I would first like to state that I am pro-choice and fully support a woman's right to choose. That being said, in my eyes, the overturning of Roe vs. Wade is a good thing for abortion rights. The right to an abortion is no longer dictated by one governing body subject to the political whims of a few. It is now up to each state and its citizens to decide how they want to treat abortion. It is extremely unlikely that we will ever have every state ban abortion. Heavy liberal states such as California and Hawaii will never outlaw it. Yes, we will have states like Texas that will make it hard or ban abortion but that doesn't stop someone from going to a neighboring state to get one. And thankfully, unlike what Perseus says in his comment, a person can not be punished for breaking a state law in another state where their actions are not illegal.We need to stop the sky is falling approach that the overturning of Roe vs. Wade is going to ban abortion nationwide. The truth and not exaggerations are the best way to have people listen to us and try and bring them to see things as we do.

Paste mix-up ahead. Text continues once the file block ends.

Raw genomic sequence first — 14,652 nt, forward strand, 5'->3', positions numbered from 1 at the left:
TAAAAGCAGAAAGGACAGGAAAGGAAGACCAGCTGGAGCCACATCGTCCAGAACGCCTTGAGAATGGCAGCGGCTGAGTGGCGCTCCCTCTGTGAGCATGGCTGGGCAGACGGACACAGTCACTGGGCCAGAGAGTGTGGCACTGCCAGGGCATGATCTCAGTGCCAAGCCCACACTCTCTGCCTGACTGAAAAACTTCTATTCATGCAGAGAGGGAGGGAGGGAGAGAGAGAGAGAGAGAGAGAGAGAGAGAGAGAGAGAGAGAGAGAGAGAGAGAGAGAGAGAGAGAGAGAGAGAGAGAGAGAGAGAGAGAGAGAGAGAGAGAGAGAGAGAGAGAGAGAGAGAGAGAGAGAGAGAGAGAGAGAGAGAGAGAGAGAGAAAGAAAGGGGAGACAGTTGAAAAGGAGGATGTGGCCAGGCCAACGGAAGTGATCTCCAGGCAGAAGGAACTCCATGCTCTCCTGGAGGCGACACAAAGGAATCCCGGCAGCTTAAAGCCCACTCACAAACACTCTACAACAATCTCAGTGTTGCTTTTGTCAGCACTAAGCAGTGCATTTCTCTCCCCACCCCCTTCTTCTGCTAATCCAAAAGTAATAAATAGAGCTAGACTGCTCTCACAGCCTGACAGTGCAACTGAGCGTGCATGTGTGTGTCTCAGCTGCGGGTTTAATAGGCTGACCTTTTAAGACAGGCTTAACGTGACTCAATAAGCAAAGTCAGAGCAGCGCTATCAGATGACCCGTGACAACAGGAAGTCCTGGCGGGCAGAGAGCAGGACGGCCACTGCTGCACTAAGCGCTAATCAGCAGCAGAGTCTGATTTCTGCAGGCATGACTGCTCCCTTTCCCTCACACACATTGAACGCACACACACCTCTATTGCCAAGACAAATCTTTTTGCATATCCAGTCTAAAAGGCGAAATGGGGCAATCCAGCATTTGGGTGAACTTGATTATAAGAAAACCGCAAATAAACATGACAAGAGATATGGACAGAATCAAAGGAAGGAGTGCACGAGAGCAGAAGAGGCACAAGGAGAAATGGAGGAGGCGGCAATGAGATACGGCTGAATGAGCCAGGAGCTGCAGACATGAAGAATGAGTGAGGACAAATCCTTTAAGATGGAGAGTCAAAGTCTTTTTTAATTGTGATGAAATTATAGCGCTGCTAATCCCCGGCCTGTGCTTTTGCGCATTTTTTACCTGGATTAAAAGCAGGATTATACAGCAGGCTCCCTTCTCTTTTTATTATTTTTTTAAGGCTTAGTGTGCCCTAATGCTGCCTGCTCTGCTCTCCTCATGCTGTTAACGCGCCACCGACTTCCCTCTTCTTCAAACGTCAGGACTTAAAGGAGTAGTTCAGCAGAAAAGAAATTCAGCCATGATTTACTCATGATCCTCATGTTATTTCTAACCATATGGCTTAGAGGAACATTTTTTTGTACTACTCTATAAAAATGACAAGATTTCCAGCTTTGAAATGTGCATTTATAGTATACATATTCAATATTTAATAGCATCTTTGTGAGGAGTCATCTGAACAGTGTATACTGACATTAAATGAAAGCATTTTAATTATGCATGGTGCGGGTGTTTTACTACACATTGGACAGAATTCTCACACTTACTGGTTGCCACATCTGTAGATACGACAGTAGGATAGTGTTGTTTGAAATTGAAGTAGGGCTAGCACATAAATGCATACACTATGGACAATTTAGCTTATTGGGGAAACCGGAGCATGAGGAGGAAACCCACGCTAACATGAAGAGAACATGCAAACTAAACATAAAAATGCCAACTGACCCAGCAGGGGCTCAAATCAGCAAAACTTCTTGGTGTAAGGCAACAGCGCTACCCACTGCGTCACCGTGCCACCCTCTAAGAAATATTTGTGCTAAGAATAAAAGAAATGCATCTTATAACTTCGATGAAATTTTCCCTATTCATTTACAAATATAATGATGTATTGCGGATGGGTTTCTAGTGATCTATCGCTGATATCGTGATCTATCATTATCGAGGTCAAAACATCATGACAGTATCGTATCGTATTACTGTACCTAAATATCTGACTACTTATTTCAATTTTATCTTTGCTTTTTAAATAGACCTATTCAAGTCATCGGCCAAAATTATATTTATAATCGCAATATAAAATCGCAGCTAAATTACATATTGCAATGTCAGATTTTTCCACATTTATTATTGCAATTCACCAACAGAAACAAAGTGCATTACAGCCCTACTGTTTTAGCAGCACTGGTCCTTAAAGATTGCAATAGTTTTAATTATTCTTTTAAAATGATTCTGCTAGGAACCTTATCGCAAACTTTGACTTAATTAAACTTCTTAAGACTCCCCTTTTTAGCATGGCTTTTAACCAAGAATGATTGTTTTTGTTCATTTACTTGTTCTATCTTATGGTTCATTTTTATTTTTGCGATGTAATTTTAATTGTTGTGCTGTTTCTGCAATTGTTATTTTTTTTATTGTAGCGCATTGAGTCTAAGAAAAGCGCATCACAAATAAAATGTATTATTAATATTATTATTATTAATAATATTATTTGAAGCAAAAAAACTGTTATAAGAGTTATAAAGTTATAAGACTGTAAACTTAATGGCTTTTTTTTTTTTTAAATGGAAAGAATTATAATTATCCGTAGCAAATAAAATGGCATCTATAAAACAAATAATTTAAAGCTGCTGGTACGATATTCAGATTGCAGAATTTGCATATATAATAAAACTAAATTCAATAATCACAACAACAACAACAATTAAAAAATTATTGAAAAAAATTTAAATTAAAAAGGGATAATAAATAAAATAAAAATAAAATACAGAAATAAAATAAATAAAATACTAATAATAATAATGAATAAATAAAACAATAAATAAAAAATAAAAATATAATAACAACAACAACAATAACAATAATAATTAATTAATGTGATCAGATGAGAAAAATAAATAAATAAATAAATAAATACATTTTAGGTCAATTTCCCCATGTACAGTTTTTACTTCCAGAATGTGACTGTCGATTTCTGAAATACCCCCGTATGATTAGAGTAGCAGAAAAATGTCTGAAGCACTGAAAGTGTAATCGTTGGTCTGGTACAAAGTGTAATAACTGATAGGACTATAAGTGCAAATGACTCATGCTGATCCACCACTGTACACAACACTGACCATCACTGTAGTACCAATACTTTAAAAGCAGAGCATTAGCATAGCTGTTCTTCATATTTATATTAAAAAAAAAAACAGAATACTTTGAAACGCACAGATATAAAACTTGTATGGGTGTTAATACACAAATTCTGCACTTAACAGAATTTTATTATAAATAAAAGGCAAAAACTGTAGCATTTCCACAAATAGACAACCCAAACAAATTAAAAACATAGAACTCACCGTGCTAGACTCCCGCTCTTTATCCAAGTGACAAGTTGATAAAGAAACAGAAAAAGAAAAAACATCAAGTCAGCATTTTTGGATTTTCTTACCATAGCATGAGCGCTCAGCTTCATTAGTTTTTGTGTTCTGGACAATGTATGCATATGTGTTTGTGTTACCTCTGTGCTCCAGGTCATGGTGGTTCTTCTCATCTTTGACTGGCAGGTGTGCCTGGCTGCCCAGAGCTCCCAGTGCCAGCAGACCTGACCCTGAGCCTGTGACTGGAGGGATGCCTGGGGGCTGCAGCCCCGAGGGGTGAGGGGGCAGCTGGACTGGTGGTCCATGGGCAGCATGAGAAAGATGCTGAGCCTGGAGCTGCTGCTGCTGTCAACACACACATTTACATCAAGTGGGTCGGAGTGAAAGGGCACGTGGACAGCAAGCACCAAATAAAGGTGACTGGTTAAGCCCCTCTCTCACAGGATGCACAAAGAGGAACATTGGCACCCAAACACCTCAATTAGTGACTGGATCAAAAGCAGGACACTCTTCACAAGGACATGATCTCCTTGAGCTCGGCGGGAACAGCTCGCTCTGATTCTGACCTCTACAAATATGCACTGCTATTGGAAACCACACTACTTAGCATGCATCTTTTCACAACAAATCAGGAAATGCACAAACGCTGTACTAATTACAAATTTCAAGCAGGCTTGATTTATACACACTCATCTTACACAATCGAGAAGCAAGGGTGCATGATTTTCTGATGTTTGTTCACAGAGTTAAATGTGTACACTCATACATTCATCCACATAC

nks · 1 month ago